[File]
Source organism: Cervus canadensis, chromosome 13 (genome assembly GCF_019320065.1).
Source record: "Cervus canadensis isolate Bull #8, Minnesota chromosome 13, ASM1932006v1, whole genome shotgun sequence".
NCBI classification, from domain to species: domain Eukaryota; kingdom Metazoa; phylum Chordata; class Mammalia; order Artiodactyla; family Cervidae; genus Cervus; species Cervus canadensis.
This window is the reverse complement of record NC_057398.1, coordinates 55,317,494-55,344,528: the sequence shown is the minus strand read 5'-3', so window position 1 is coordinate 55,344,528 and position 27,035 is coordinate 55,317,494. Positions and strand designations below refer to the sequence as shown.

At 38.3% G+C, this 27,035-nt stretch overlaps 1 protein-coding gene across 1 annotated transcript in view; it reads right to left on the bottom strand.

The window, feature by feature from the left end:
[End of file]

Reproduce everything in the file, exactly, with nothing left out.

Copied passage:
Source organism: Cervus canadensis, chromosome 13 (genome assembly GCF_019320065.1).
Source record: "Cervus canadensis isolate Bull #8, Minnesota chromosome 13, ASM1932006v1, whole genome shotgun sequence".
NCBI classification, from domain to species: domain Eukaryota; kingdom Metazoa; phylum Chordata; class Mammalia; order Artiodactyla; family Cervidae; genus Cervus; species Cervus canadensis.
This window is the reverse complement of record NC_057398.1, coordinates 55,317,494-55,344,528: the sequence shown is the minus strand read 5'-3', so window position 1 is coordinate 55,344,528 and position 27,035 is coordinate 55,317,494. Positions and strand designations below refer to the sequence as shown.

At 38.3% G+C, this 27,035-nt stretch overlaps 1 protein-coding gene across 1 annotated transcript in view; it reads right to left on the bottom strand.

The window, feature by feature from the left end: